American rescue dogs are helping fight poaching in Africa

Elephants.
(Image credit: Tony Karumba/AFP/Getty Images)

It's a long way from Nevada to Zambia's North Luangwa National Park, and Vicka, a high-energy black dog who was abandoned at an Elko animal shelter in 2015, is enjoying her new life helping park rangers catch poachers.

Vicka is one of five rescue dogs trained by the Working Dogs for Conservation organization to assist rangers protecting elephants, leopards, rhinos, and pangolin. The dogs are taught to sniff out hidden weapons, ammunition, and harvested animals, and they're responsible for rangers making dozens of arrests and finding contraband like ivory tusks and bush meat. Vicka started off strong — on her first day at work, she discovered 10 guns that would have been used to shoot elephants. Another dog, Ruger from Montana, was feral, and after being rescued went blind. That doesn't stop him from making amazing discoveries, like the time he walked on to a crowded bus and alerted rangers to a suitcase. Inside was a plastic bag containing a matchbox, which held a key component of a muzzle loader that would have been used to poach an elephant.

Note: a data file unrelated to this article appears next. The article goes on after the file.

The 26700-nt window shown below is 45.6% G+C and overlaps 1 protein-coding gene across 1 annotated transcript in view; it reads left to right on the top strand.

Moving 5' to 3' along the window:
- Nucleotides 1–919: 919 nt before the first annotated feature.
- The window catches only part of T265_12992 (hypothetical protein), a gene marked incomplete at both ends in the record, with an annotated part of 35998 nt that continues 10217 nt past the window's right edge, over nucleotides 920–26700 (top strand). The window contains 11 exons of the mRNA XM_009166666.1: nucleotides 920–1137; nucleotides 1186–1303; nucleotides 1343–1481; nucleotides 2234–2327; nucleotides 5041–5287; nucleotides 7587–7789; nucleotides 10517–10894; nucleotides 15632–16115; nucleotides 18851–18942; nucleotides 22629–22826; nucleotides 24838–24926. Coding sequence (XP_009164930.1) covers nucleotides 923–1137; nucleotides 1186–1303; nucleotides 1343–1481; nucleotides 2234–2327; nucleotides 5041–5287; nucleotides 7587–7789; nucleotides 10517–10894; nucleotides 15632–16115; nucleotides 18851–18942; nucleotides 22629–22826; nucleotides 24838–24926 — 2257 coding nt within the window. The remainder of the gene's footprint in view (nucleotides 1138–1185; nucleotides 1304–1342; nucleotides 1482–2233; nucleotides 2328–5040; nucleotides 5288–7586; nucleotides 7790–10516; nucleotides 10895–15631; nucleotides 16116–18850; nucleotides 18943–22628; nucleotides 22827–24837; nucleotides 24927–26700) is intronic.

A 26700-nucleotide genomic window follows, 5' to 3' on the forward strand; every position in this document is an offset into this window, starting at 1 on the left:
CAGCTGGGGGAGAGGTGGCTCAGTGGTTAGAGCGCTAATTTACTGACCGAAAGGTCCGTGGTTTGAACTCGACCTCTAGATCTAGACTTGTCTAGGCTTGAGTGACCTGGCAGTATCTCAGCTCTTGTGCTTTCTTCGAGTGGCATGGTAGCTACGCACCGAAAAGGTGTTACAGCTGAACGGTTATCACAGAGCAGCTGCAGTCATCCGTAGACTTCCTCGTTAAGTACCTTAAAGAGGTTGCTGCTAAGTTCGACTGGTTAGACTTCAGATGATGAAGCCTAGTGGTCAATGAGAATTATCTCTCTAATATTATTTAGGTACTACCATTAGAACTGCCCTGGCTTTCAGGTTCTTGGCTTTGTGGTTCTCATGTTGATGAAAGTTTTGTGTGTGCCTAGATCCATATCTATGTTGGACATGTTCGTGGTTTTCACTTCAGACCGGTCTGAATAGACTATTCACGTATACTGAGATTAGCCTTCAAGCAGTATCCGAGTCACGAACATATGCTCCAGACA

The dogs are considered 40 times more effective than trail cameras and hair snares, USA Today reports, and the handlers say searches that used to take them all night now only take about 20 minutes, thanks to their four-legged assistants.

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